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Jeremy Foley

Jeremy Foley, the athletic director at Florida, remembers his time at OU fondly

Arguably the most successful athletic director in the nation got his start at Ohio University.

The man who is arguably the most successful athletic director in the nation couldn’t believe how long the lines were at the bars when he attended Ohio University in the mid-70s.

Coming from small-town London, New Hampshire, Jeremy Foley, the athletic director at the University of Florida since 1992, had never waited in line for a bar until he made his way to Court Street.

But for Foley, the only athletic director in NCAA Division I history to preside over a program that won multiple national titles in men’s basketball and football, his experience in the Master’s of Education in Sports Management program at OU provided him much more than just fun times at local bars.

And upon his graduation in 1976, he landed an internship with Florida’s athletic department, a program he has worked within ever since.

“I don’t think I’m sitting where I am today without going to OU,” he said.

He worked at various events for the university, such as a surprise Bruce Springsteen concert at the Templeton Blackburn Memorial Auditorium in 1976.

“He was my favorite,” Foley said. “Not sure how great the security was because I was the one watching the stage the whole time.”

Foley also helped out with a fundraising boxing tournament put on by the sports administration program.

“It was crazy,” he said. “People just going in and fighting; it was wild. I don’t think they do that anymore.”

One of Foley’s less-fond memories was watching the 1975 World Series as the lone supporter of his beloved Boston Red Sox as they played against and lost to the Cincinnati Reds. Naturally, he had to endure the suffering among hundreds of Reds fans Uptown.

But those moments were few and far between. Foley said he was able to get golf tickets for the very first Memorial Tournament in Dublin, as well as tour professional sports facilities in Cincinnati, thanks to OU’s sports administration program.

“Things that a guy from a small town in New Hampshire never got to do,” he said. “It gave me a sense of what the industry was like. Never thought I’d be the (athletic director) at Florida, but (I) knew I wanted to do sports and OU gave me the opportunity to do that.”

Those opportunities didn’t exist when he was pursuing his undergraduate degree at Hobart College in Geneva, New York, he added.

“Best thing about (going to) OU was, and still is, the reputation it has in sports management,” he said. “Because of its reputation, it opened doors for me.”

Foley has been back to campus as recently as a few years ago, and said he was wildly impressed with the new facilities.

“Now they’ve got an escalator that gets you to the top of that hill,” he said. “Can’t tell you how many times I had to walk up and down that hill, so I was impressed.”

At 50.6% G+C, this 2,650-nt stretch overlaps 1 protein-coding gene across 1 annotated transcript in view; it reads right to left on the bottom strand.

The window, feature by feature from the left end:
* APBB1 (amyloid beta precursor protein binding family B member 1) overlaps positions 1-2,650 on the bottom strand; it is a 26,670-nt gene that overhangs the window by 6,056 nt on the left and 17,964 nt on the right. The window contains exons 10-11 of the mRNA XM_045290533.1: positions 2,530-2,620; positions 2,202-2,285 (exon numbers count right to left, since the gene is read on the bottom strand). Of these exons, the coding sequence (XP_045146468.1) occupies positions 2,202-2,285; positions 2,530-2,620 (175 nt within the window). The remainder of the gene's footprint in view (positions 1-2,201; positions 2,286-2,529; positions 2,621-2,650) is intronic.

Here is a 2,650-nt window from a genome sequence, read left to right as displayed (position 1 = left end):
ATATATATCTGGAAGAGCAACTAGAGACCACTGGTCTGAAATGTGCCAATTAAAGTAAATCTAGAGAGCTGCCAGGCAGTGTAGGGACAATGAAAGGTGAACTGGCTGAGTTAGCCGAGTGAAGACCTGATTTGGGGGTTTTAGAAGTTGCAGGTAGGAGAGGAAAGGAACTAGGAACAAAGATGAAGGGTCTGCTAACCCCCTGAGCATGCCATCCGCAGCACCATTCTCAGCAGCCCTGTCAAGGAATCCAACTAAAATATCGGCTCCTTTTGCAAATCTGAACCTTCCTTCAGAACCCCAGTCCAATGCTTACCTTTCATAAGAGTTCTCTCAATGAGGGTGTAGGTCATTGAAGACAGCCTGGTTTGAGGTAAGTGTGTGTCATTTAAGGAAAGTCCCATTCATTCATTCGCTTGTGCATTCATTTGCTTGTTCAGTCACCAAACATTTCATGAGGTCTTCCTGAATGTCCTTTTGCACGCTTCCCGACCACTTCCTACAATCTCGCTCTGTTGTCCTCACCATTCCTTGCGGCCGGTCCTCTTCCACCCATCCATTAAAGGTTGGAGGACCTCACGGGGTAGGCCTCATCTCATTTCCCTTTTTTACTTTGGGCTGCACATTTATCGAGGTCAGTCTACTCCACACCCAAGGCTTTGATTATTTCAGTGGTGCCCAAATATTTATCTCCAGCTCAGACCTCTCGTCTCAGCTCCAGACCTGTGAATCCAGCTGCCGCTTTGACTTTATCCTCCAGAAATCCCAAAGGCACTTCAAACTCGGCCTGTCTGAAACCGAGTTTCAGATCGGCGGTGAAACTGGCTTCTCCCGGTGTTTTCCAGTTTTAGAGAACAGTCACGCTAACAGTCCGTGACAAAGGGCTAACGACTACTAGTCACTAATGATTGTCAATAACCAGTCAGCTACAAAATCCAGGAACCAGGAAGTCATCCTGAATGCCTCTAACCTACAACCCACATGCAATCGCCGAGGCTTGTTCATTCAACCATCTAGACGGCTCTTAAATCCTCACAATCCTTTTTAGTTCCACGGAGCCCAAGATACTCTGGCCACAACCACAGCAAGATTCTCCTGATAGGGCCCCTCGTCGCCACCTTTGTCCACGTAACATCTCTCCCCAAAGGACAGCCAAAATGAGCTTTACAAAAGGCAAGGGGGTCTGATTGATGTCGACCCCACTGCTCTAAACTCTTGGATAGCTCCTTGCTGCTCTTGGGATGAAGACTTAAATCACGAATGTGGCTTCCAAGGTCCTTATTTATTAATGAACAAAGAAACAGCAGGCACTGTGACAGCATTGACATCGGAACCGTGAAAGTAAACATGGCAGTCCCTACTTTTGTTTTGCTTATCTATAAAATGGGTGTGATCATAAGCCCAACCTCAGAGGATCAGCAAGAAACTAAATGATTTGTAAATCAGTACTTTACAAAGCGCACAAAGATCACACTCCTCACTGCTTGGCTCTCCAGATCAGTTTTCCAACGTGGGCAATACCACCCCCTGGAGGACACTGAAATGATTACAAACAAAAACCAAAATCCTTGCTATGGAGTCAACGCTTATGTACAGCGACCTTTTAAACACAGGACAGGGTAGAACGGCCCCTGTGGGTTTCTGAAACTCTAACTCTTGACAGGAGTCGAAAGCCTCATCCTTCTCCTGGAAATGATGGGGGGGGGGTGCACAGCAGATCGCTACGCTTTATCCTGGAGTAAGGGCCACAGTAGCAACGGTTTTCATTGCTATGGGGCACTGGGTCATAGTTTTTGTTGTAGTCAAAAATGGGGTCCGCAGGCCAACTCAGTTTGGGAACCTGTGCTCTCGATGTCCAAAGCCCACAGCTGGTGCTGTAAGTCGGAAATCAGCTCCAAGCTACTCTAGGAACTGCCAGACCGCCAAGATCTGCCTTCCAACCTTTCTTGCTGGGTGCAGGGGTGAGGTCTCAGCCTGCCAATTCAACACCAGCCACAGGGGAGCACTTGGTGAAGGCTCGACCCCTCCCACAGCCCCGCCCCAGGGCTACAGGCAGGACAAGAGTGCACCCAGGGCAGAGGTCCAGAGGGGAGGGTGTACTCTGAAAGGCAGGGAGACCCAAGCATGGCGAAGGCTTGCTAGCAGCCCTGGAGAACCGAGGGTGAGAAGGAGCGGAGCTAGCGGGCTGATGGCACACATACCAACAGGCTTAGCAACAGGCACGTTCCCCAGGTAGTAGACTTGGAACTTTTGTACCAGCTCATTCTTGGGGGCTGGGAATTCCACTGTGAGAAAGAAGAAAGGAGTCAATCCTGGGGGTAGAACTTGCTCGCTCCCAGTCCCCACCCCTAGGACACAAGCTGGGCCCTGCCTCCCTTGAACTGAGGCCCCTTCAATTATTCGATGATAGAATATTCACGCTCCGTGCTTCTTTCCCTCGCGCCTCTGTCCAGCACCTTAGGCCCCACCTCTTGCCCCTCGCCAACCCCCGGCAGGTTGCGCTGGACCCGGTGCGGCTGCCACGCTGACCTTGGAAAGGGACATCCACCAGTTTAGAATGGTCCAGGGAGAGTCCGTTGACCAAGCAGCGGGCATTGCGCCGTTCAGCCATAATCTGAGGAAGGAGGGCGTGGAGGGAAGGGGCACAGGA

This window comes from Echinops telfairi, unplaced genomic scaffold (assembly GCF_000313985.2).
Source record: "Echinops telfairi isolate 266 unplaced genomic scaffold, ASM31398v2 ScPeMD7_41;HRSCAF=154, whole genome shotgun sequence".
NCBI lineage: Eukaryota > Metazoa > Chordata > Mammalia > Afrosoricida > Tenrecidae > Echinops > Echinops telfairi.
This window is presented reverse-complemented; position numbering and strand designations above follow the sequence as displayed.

Jim Kahler, the executive director of OU’s sports administration program, said it’s alumni such as Foley that help maintain the school’s reputation.

“It’s absolutely key to our success and our long-term sustainability,” Kahler said. “Ohio students are pretty loyal to each other.”

And Foley has been loyal to his fellow Bobcats. Take John Regas, a 2008 graduate of the program, for example. He spent Spring Break of his senior year touring the country looking for a job, and he stopped in Gainesville, Florida — home of the University of Florida — after noticing numerous Bobcats worked within the athletic department.

He spoke with Monica Lebron, a 2003 graduate of OU who worked in the Florida athletic department at the time, and she helped get him a few minutes in Foley’s office.

“I got in, spoke to Jeremy for just a couple minutes, maybe three, four, five minutes, and he goes ‘you know what, I like you,’” Regas said. “I’ll never forget. He goes ‘you from OU?’ I said ‘yeah.’ He goes, ‘you’re one of those smart guys aren’t you?’”

Foley then took Regas down the hall to meet a fellow colleague, who would later hire him. Regas worked in Florida’s athletic department as a marketing assistant and a sports marketing executive through 2013 when he took a job as the director of athletics for Franklin Community Schools in Franklin, Indiana.

“I just thoroughly enjoyed working for him for five years,” he said. “It was fantastic.”

In terms of the Bobcats meeting the Gators on the field, Foley said he is open to the schools playing in the future. Ohio last met Florida on the football field in 2002 for a 34-6 loss, and last played in men’s basketball during the 2005 NCAA Tournament, when the 4-seed Gators knocked off the 13-seed Bobcats 67-62 in a first-round game.

“If (The Post) has any influence with the schedulers, let me know,” he said.


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